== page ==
Most Influential Books

Last week’s post discussed the issue of the books one should read, which implies that you are stupid if you haven’t read, at least most of, them. According to these lists, I must be pretty stupid. I’ve read some, but probably not 20%. Of course, I can’t always remember whether I’ve read the book, watched the movie, have done some combination of the two, or have read the Cliff Notes version. However, dealing with such lists may be a way of stroking one’s ego or perpetuating the storylines schools like to impart. Schools and their corporate co-conspirators want people to feel less than adequate and subservient to their bosses. Feeling confident is for the select few who will take over as the new generation overseers (NGOs … you thought you knew what “NGO” meant!).

As I mentioned last week, I think people should put together their own lists of “the books that have been most influential for me,” “the books that changed my life,” etc. You could expand lists to include film, music, and other media, as well as to people: (a) most influential people, (b) most influential poets, (c) most influential philosophers, (d) and so forth. As opposed to the “should read” or “must read” lists, these “influential” lists can be helpful to those with similar interests and to oneself in pondering one’s life path.

The first book I read was one in the series of Hardy Boys mysteries. It certainly was not a fine work of literature, but it was a landmark to me. I was not much of a reader, so actually finishing a book as something had not yet done. However, the earliest book that deserves to be on my list of “most influential books” is Lady With a Spear (1953) by Eugenie Clark. Eugenie Clark, who died a couple of years ago, was a world renown expert on sharks. She also would be on other list, such as most influential people, most influential scientists, etc. After reading her book, when I was 12 years old, I wrote to her wanting more information about sharks. A few weeks later, she wrote back saying that she was too busy to write very much, but that I should write to Jack Casey as the Sandy Hook Marine Science Laboratory. A few weeks after that I got a letter from Jack Casey, along with a jar full of preserved shark embryos and several books on sharks. I was officially hooked on sharks at that point Lady With a Spear set the heading on my life for the next 5 years. And, this book is not on anyone’s list of “must read books.” Yet, for one young boy, it was the most important book of his lifetime up to that point.

36 Children by Herbert Kohl was another book responsible for a major life change. At the time, I was working as a marine biologist studying fish eggs and larvae. When I read this book, it sparked my interest in teaching, especially science. I went from reading this book in the late fall, 1973, to looking for a teaching job. The following August, I showed up for my first teachers meeting in Brooklyn, New York.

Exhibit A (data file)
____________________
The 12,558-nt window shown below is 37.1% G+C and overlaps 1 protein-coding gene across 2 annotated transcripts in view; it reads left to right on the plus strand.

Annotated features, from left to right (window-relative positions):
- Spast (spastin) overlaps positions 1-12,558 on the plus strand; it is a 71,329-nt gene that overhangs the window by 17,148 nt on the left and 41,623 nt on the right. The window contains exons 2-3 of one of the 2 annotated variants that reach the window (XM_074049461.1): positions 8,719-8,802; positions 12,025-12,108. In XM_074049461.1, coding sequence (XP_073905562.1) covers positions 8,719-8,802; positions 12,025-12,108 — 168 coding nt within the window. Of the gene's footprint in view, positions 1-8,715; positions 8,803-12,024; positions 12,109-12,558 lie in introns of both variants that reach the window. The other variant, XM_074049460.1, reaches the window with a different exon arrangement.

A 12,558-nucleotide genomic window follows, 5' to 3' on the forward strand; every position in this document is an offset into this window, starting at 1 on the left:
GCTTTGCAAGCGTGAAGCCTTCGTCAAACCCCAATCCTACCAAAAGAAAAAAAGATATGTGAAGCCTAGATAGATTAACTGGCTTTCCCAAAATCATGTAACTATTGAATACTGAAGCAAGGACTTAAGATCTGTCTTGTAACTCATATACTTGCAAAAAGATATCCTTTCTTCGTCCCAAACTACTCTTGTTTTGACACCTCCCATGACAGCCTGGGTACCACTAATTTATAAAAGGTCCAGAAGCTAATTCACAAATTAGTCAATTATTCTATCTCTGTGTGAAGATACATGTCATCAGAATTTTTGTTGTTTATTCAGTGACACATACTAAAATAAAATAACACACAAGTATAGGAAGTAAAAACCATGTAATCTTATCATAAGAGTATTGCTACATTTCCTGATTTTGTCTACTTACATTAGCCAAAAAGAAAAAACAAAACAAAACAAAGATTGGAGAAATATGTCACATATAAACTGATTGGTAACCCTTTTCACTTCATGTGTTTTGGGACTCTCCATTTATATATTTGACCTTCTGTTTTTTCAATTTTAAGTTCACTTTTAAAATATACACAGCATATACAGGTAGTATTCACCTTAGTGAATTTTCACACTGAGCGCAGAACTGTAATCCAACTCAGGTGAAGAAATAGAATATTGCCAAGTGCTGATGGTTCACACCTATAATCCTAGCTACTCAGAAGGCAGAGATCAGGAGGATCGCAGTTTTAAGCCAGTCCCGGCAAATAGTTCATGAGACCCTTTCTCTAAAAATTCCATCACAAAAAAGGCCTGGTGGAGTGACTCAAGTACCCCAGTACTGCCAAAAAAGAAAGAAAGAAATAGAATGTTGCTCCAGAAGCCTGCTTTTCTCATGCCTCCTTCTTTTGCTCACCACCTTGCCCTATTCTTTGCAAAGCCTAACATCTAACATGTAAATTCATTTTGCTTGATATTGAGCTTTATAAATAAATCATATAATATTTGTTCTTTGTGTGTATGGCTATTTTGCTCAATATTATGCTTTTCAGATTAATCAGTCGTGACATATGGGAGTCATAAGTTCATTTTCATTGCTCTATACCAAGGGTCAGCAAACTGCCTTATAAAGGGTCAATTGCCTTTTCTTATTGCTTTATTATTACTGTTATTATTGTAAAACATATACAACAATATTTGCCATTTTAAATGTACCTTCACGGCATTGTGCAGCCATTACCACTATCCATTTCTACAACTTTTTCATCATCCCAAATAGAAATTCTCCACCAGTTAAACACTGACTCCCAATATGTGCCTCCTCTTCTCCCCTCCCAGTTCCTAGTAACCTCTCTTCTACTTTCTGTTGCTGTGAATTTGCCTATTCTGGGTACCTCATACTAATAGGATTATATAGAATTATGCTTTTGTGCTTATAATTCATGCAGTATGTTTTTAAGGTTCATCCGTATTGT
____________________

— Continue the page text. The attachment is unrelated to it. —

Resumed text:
Steps to an Ecology of Mind, along with participating in a 5-week live-in workshop on education by Gregory Bateson, indelibly changed and have continued to affect my thinking.

And, mixed in among some of these books were Meditation in Action followed several years later by Cutting Through Spiritual Materialism by Chogyam Trungpa. Both of these books changed my fundamental views of how to work with my own mind. In fact, these two books set the stage to Bateson’s books, which looked at some of the same issues but from different perspectives.

Some of the other books that have had an impact on my thinking include, but are not limited to:

“Surely You’re Joking, Mr. Feynman!” by Richard Feynman
Acts of Meaning by Jerome Bruner
Children’s Minds by Margaret Donaldson
Free Play by Stephen Nachmanovitch
Full House by Stephen Jay Gould
Greenpeace by Rex Weyler
Just Kids by Patti Smith
Log from the Sea of Cortez by John Steinbeck
Malcolm X by Malcolm X
Metapatterns: Across Space, Time, and Mind by Tyler Volk
Millennium: Tribal Wisdom in the Modern World by David Maybury-Lewis
Mind and Nature by Gregory Bateson
Pilgrim at Tinker Creek by Annie Dillard
Plant Intelligence and the Imaginal Realm by Stephen Buhner
Sibling Society by Robert Bly
Siddhartha by Herman Hesse
Small Arcs of Larger Circles by Nora Bateson
Summerhill by A. S. Neill
Synectics by W. J. J. Gordon
Talking Their Way Into Science by Karen Gallas
Teaching as a Subversive Activity by Neil Postman & Charles Weingartner
The Boy Who Would Be a Helicopter by Vivien Gussin Paley
The Freedom Writers Diary by The Freedom Writers with Erin Gruwell
The Hidden Dimension by Edward T. Hall
The Water in Wide by Pat Conroy
World Peace and Other 4th Grade Achievements by John Hunter

And, some of my favorite poets include:

  • Charles Bukowski
  • Gregory Corso
  • e. e. cummings
  • Diane di Prima
  • Lawrence Ferlinghetti
  • Allen Ginsberg
  • John Giorno
  • Spencer Holst
  • Theodore Roethke
  • Patti Smith
  • Anne Waldman

I also have been influenced by these philosopher, among others:

  • John Dewey
  • Maxine Greene
  • Aldous Huxley
  • George Herbert Mead
  • Bertrand Russell
  • Evan Thompson
  • Alfred Lord Whitehead
  • Ken Wilbur

What do these lists tell me? tell you?

Rather than what I have not read, these list show something about what types of ideas have affected my own work and thinking. I can trace an intellectual heritage from these books. And, if I was interested, I could find out what people influenced the thinking of the people who have influence me. I could construct an intellectual and/or philosophical genealogy.

About Jeff Bloom

I’m a Researcher with and am on the Advisory Board of the International Bateson Institute and am a professor emeritus with the Department of Teaching & Learning, College of Education, Northern Arizona University.

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